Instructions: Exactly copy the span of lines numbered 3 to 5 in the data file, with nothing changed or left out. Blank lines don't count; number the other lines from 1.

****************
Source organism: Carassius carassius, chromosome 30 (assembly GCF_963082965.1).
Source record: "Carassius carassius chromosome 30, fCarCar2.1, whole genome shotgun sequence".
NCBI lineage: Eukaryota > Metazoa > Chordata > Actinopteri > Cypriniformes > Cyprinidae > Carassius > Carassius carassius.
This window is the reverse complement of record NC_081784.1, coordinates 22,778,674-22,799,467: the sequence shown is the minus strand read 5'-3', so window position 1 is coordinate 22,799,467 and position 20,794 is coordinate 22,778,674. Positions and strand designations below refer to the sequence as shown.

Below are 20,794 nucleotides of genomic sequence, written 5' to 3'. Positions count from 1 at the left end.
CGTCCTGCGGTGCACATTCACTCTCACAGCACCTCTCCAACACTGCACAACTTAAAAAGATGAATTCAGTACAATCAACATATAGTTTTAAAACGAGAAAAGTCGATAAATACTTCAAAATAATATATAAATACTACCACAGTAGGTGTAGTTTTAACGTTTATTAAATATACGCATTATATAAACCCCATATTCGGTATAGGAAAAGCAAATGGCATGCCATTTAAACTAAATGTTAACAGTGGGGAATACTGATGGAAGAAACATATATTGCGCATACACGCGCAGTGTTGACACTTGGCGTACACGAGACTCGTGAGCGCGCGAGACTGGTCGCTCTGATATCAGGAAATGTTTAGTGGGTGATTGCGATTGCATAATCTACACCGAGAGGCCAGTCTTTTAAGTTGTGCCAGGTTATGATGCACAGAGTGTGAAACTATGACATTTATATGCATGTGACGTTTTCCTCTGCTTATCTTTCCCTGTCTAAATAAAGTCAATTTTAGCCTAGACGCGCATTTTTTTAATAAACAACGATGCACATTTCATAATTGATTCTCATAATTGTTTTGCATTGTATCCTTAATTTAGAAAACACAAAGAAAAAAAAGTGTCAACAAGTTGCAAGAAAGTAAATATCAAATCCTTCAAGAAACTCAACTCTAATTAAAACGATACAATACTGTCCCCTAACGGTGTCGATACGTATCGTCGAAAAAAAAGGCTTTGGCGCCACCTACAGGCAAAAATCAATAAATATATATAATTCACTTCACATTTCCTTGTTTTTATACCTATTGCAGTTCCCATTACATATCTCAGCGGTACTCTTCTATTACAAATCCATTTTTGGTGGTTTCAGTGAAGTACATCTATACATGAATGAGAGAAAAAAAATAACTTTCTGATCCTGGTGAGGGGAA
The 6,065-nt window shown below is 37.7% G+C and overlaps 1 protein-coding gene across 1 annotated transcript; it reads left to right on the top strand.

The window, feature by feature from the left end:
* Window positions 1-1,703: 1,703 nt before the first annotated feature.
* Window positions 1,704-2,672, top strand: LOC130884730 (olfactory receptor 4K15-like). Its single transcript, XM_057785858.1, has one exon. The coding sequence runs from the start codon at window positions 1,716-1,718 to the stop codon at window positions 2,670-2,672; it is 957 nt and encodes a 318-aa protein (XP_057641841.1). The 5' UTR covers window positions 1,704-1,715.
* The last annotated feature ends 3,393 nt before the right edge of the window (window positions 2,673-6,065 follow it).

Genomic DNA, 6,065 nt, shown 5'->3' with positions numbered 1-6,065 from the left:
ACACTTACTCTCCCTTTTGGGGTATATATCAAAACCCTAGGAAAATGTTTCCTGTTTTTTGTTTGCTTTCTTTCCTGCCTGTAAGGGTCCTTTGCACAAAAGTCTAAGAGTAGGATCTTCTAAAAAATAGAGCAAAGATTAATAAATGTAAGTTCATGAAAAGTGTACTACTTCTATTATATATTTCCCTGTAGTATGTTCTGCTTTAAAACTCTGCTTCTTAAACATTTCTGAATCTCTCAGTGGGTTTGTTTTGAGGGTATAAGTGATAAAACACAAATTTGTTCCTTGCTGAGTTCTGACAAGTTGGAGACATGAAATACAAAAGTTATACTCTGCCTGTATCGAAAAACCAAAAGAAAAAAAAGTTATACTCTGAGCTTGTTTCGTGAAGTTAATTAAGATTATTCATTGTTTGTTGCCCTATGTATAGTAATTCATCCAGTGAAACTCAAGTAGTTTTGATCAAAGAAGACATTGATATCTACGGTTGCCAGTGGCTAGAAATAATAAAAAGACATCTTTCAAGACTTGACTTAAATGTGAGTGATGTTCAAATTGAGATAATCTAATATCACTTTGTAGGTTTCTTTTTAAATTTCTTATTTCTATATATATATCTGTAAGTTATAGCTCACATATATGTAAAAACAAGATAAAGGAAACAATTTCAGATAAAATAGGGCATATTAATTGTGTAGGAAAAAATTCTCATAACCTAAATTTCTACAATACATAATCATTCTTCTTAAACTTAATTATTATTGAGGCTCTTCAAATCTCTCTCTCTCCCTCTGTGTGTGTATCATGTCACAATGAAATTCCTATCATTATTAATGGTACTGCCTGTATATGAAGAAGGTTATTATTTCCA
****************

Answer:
NCBI lineage: Eukaryota > Metazoa > Chordata > Actinopteri > Cypriniformes > Cyprinidae > Carassius > Carassius carassius.
This window is the reverse complement of record NC_081784.1, coordinates 22,778,674-22,799,467: the sequence shown is the minus strand read 5'-3', so window position 1 is coordinate 22,799,467 and position 20,794 is coordinate 22,778,674. Positions and strand designations below refer to the sequence as shown.

Below are 20,794 nucleotides of genomic sequence, written 5' to 3'. Positions count from 1 at the left end.